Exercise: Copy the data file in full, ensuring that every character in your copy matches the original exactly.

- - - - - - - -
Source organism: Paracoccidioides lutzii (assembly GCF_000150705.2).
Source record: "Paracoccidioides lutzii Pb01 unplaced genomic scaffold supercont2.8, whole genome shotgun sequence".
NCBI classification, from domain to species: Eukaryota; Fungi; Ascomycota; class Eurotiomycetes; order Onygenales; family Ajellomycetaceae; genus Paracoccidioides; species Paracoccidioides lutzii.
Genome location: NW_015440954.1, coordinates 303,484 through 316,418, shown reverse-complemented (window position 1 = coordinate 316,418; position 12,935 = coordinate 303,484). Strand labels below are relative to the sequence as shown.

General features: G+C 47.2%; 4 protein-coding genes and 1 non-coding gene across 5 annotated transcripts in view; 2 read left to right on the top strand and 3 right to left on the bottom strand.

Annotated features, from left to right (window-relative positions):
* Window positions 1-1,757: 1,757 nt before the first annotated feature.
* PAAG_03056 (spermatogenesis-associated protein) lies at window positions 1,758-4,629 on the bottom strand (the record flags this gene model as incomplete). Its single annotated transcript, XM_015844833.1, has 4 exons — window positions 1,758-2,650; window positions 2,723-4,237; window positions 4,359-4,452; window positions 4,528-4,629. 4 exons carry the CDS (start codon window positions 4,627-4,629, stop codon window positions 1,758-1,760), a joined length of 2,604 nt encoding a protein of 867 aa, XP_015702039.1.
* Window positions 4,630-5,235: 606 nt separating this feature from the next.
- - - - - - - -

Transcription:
Source organism: Paracoccidioides lutzii (assembly GCF_000150705.2).
Source record: "Paracoccidioides lutzii Pb01 unplaced genomic scaffold supercont2.8, whole genome shotgun sequence".
NCBI classification, from domain to species: Eukaryota; Fungi; Ascomycota; class Eurotiomycetes; order Onygenales; family Ajellomycetaceae; genus Paracoccidioides; species Paracoccidioides lutzii.
Genome location: NW_015440954.1, coordinates 303,484 through 316,418, shown reverse-complemented (window position 1 = coordinate 316,418; position 12,935 = coordinate 303,484). Strand labels below are relative to the sequence as shown.

General features: G+C 47.2%; 4 protein-coding genes and 1 non-coding gene across 5 annotated transcripts in view; 2 read left to right on the top strand and 3 right to left on the bottom strand.

Annotated features, from left to right (window-relative positions):
* Window positions 1-1,757: 1,757 nt before the first annotated feature.
* PAAG_03056 (spermatogenesis-associated protein) lies at window positions 1,758-4,629 on the bottom strand (the record flags this gene model as incomplete). Its single annotated transcript, XM_015844833.1, has 4 exons — window positions 1,758-2,650; window positions 2,723-4,237; window positions 4,359-4,452; window positions 4,528-4,629. 4 exons carry the CDS (start codon window positions 4,627-4,629, stop codon window positions 1,758-1,760), a joined length of 2,604 nt encoding a protein of 867 aa, XP_015702039.1.
* Window positions 4,630-5,235: 606 nt separating this feature from the next.